Artificial sweetener Xylitol has been on the market for some time now. Originally, it was only used in gums, but even that small market segment resulted in dogs being inadvertently poisoned.
Xylitol is a sugar alcohol, a "sugar free" sweetener produced from plums, raspberries, corn, or birch. It should be specifically listed on labels, but be cautious of any product that simply includes "sugar alcohol."
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Though Xylitol is generally safe for humans (it can have a laxative effect, as can many other artificial sweeteners), it can be deadly for dogs. As quickly as 30 minutes after being eaten, Xylitol causes a surge in release of insulin, resulting in a precipitous drop in blood sugar. As little as two sticks of Xylitol-sweetened gum can be fatal to a small dog.
Symptoms include weakness, depression (often seen as drowsiness), uncoordinated movement, vomiting, seizures, and coma. Immediate veterinary treatment is imperative. This is a true emergency.
Of course, mixed breeds are no more sensitive to Xylitol than purebreds, but there is a worry that owners of mixed breeds may not tend to belong to dog clubs or read club publications or dog magazines, from which they might learn about this hazard. Xylitol has been known to be highly toxic to dogs since 2004, but many dog owners are still surprised to hear about it.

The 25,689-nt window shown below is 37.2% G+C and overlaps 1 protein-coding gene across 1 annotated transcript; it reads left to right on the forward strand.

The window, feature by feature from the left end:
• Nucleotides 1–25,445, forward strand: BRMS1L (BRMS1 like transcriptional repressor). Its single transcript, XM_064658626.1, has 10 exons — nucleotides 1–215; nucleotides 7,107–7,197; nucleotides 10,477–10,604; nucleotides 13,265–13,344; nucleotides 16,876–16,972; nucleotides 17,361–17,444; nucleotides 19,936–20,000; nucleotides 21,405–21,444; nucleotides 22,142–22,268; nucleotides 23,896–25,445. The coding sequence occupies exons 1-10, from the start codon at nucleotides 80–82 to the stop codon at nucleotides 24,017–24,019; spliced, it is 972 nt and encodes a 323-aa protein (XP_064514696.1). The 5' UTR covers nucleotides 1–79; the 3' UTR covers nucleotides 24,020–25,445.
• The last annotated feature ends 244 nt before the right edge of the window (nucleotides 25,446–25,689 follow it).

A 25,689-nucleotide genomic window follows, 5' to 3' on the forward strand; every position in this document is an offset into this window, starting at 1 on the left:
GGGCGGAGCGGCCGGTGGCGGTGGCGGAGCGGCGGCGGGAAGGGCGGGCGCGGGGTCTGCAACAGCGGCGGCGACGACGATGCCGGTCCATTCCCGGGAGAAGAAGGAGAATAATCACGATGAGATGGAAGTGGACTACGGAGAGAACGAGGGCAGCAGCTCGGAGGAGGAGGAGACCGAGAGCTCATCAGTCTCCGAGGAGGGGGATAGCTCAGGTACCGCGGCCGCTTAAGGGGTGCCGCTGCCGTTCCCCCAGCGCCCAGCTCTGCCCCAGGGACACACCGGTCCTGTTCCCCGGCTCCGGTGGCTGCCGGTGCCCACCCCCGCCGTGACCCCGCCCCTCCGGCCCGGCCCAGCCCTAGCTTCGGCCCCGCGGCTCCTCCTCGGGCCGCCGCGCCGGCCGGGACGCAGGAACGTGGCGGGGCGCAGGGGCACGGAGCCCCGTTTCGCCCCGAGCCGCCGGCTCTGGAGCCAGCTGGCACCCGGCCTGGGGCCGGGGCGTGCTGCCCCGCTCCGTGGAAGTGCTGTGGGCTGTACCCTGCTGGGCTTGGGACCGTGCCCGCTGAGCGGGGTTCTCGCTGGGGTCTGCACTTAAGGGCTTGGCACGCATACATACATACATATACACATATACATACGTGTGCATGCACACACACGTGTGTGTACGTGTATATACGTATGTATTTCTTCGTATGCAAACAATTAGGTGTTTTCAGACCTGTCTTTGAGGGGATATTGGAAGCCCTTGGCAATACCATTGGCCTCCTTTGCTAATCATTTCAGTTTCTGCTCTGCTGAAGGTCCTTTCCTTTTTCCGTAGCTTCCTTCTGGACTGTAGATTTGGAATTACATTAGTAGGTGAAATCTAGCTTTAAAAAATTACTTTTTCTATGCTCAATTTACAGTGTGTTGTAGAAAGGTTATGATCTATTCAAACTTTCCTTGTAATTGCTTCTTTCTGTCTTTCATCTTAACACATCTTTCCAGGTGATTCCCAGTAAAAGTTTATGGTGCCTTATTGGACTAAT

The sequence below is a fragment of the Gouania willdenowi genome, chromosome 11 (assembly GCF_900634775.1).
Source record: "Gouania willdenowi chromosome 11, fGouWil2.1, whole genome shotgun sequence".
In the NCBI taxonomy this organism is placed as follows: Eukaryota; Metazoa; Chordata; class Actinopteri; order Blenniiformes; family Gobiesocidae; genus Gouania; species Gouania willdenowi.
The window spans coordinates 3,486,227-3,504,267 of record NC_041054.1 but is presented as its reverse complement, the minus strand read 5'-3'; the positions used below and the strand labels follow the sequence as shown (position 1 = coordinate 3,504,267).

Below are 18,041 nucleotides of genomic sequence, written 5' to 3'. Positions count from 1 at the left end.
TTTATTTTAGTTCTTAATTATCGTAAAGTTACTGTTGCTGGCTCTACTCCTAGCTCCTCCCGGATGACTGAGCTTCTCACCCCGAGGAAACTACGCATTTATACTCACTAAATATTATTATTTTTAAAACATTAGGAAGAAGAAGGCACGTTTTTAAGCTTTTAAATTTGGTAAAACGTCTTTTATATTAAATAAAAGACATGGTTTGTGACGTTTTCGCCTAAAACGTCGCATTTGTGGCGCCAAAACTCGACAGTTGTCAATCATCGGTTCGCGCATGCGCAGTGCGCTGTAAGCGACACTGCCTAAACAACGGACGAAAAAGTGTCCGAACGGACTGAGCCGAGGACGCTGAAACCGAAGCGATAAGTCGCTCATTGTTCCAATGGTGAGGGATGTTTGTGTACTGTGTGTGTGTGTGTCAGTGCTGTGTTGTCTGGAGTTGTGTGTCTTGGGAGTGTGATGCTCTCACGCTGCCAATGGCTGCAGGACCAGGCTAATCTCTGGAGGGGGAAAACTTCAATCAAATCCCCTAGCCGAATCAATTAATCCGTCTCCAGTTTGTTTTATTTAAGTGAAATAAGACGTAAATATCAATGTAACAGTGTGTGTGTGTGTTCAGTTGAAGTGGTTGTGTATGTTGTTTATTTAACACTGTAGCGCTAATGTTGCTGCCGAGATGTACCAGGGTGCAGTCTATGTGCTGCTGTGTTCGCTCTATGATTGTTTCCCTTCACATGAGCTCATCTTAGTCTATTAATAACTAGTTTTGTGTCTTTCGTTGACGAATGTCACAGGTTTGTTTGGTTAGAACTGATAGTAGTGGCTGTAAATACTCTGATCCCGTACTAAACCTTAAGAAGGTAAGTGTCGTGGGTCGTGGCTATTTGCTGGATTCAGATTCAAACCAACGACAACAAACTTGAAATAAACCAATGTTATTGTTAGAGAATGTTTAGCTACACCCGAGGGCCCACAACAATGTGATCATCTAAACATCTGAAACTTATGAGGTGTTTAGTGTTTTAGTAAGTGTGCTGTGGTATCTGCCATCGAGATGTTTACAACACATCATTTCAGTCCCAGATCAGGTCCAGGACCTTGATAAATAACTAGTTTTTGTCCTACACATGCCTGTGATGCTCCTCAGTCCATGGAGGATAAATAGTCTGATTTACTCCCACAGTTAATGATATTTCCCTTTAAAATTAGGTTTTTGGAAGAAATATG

And now there is an even greater risk because Xylitol's use has spread far beyond gum. Vitamins for human children, once recommended by veterinarians for dogs, now often contain Xylitol. Hard candies, bakery products, some medications, and many oral health products (toothpaste, mouthwash) include Xylitol. Do not use products for humans with your dog without careful scrutiny.
Treatment of Xylitol poisoning requires hospitalization and close monitoring to keep blood glucose levels up. Even if the dog survives the initial emergency, liver failure may ultimately result.
Be safe -- keep all sugary treats safely out of reach of dogs -- that includes purses and coat pockets. And only use products specifically formulated for use with canines. If you should be unfortunate enough to suffer a suspected poisoning, you can contact your own veterinarian or the ASPCA Pet Control Center.
Next time -- Traveling with a mixed breed